Oceania | Diplomacy | Oceania

Australia to Re-engage With International Institutions

Despite distrust among the general public of “globalism” and international institutions, Canberra affirmed its commitment to multilateral diplomacy.

Joshua Mcdonald
Australia to Re-engage With International Institutions
Credit: Nathan Fulton/DFAT

Australian Foreign Minister Marise Payne has reiterated Australia’s commitment to international institutions even as trust of some institutions, including government, media, business, and NGOs, has plummeted to an all-time low. 

In her first major speech since the COVID-19 pandemic began, Payne expressed the government’s willingness to re-engage with international institutions on multilateralism, following an audit into “negative globalism” ordered by Prime Minister Scott Morrison last year.

Payne said the audit “affirmed that multilateral organizations, especially international standard setting bodies, create rules that are vital to Australia’s security, interests, values and prosperity.”

“Those bodies regulate international cooperation in key sectors of our economy, including civil aviation, maritime transport, intellectual property, telecommunications and agriculture,” she said. “They promote universal values and play critical roles in responding to emerging global challenges: from the regulation of cybersecurity to maintaining a peaceful outer space, to outbreaks of Ebola and COVID-19.”

Payne said the audit did find, however, that while the performance of some organizations had been waning in recent years, Australia’s interests were best served by not stepping away from them.

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“The audit also recognized the pressure these bodies are under and that at times, their performance has struggled to deliver on their agreed mandates. Notwithstanding the limitations identified by the audit, Australia’s interests are not served by stepping away and leaving others to shape global order for us.”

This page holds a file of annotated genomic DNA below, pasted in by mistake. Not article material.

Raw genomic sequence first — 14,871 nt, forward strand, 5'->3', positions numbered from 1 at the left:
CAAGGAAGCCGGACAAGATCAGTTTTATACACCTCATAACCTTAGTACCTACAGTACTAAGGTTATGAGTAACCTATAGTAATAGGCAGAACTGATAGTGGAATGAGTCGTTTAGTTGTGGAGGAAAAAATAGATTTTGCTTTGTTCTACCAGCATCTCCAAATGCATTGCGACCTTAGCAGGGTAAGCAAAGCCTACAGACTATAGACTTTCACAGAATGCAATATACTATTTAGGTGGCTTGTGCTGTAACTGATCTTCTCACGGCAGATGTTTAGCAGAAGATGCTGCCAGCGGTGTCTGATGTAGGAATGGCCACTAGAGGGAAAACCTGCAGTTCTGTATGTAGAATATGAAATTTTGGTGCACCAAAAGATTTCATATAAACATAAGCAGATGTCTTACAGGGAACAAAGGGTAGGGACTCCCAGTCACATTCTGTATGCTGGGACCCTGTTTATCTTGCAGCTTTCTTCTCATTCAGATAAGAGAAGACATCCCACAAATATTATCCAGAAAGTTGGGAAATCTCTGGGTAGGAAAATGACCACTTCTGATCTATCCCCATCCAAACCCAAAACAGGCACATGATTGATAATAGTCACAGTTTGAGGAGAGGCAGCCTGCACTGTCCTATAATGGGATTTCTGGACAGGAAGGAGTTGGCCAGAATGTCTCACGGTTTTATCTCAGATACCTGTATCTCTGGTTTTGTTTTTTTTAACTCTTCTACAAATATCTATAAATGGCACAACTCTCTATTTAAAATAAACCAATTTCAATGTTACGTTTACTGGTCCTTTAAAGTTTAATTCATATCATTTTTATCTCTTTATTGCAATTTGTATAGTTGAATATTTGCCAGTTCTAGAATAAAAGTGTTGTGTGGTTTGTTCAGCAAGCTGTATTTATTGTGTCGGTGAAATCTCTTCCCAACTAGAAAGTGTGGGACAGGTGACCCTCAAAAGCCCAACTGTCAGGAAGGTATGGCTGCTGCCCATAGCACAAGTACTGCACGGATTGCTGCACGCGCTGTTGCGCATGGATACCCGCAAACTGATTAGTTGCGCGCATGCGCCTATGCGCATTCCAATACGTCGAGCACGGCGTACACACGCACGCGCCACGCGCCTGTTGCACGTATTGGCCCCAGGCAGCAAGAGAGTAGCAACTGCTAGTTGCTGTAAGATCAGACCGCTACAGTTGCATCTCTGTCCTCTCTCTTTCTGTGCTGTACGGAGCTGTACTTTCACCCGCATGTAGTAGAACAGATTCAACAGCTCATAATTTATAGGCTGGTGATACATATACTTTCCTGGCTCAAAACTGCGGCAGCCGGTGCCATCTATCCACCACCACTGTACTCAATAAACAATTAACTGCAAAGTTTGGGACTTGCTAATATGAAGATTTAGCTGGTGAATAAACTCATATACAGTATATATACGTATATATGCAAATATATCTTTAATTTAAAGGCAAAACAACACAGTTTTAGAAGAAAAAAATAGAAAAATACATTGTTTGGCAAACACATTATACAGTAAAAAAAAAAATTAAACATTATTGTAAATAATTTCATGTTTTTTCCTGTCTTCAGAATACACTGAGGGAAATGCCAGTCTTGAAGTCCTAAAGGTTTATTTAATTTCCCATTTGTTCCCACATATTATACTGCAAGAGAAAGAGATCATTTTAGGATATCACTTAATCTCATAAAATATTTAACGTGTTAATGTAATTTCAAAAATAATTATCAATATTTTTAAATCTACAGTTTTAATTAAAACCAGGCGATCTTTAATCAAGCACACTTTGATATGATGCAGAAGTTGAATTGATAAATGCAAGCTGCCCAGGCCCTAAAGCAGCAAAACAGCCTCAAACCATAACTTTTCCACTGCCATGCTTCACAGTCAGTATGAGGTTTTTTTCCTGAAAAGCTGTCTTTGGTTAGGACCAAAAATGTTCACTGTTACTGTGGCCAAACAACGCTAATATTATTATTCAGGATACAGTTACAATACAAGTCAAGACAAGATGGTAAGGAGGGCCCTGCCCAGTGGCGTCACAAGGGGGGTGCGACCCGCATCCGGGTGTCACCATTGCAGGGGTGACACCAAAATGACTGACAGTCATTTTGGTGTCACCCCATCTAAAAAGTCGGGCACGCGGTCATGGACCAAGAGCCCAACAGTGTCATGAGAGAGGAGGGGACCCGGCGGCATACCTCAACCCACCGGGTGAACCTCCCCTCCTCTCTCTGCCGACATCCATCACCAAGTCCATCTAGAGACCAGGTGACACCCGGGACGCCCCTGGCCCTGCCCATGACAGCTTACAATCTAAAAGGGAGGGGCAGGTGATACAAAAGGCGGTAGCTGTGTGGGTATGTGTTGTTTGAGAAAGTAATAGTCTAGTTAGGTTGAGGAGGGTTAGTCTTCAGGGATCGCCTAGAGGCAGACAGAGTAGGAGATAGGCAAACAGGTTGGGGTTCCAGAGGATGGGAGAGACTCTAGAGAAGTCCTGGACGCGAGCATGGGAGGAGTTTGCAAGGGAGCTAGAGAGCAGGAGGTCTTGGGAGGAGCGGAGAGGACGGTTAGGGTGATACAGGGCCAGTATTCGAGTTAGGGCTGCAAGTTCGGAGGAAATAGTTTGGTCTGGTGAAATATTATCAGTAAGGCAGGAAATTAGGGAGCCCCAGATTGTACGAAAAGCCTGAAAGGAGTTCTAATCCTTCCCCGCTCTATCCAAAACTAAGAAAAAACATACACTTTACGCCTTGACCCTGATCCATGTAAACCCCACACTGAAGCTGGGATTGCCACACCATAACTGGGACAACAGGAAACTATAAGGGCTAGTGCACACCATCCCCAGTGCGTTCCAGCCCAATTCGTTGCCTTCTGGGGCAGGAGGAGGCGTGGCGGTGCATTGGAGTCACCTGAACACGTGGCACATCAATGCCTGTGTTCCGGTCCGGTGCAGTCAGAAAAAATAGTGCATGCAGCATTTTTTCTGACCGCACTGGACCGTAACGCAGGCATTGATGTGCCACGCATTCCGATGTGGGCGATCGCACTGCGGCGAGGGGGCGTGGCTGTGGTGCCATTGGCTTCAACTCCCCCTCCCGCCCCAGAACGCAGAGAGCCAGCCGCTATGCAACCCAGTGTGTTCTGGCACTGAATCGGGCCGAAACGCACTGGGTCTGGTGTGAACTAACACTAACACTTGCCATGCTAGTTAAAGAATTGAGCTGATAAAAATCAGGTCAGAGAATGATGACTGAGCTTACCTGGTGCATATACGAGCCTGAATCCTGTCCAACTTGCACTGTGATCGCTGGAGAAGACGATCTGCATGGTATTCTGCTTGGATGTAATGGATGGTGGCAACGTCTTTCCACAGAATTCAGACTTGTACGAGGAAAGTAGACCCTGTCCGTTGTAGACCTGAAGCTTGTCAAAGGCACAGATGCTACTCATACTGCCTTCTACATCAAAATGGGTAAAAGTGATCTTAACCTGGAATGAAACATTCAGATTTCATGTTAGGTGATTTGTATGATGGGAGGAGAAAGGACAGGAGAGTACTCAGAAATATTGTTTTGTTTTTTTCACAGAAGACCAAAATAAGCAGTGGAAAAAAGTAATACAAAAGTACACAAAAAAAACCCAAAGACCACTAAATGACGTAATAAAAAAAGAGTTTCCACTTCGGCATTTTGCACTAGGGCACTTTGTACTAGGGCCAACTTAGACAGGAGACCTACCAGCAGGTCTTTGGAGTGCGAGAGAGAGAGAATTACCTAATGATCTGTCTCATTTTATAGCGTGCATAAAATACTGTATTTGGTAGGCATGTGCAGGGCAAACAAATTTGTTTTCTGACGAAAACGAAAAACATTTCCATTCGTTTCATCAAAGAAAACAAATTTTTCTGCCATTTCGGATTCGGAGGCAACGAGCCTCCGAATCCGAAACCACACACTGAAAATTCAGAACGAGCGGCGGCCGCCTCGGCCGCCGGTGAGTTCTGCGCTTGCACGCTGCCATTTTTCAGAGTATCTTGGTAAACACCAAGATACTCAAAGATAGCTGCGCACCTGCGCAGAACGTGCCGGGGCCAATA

The audit was first announced by Morrison last year during a speech at the Lowy Institute. For many, Morrison’s speech echoed the worldview of Trumpism and Brexit. 

“We should avoid any reflex towards a negative globalism that coercively seeks to impose a mandate from an often ill-defined borderless global community and, worse still, an unaccountable, internationalist bureaucracy,” he said. 

“Only a national government, especially one accountable through the ballot box and the rule of law, can define its national interests. We can never answer to a higher authority.”

Morrison’s speech caught many off-guard, including the Department of Foreign Affairs and Trade. 

In response to a question on whether Morrison’s comments were misguided, Payne said they were necessary at the time and that the audit has now concluded that Australia should push for reform in institutions as opposed to stepping away from them altogether and that’s what Canberra would be seeking to do. 

Some of Australia’s key allies, however, have already begun stepping away. Since U.S. President Donald Trump came into office, he has pulled the United States out of the Paris Climate Agreement, the Trans-Pacific Partnership, the United Nations Human Rights Council, the Intermediate-Range Nuclear Forces (INF) Treaty with Russia, and the Iran nuclear deal, and has threatened to pull the United States out of the North Atlantic Treaty Organization (NATO), the World Health Organization (WHO), and the World Trade Organization (WTO) and countless other organizations and treaties. 

In the United Kingdom and Europe, where many of these global institutions began and remain based today, Brexit unleashed a wave of anti-globalist sentiment and has threatened the core of the European Union. 

Beyond Brexit itself, British Prime Minister Boris Johnson has backed away from his earlier rhetoric and has also spoken recently of the importance on global cooperation. 

Yesterday, Australia and the U.K. announced they’re working toward a free trade agreement that would see a greater flow of goods and services, more opportunities for both countries’ citizens to live and work abroad, and greater cooperation between the two countries’ key pillars of government. 

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British International Trade Secretary Liz Truss used an interview with The Age to condemn protectionism and commit Britain to the fight for global cooperation. 

“One of the really important things we can do as we recover from coronavirus is fight the protectionist rhetoric and instincts of some nations, and this is another area where Australia and the United Kingdom are very, very aligned,” she said. 

Truss also confirmed that Britain was in “active discussion” with all 11 members of the Comprehensive and Progressive Agreement for Trans-Pacific Partnership (CPTPP).

Australia finds an internal challenge, too. Payne’s call for Australia to champion international cooperation has coincided with record-high distrust of institutions among Australians. Research published earlier this year by the Edelman Trust Barometer found that the gap in Australia between what the report described as the “trusting” informed public and the more skeptical general population is the highest in the world.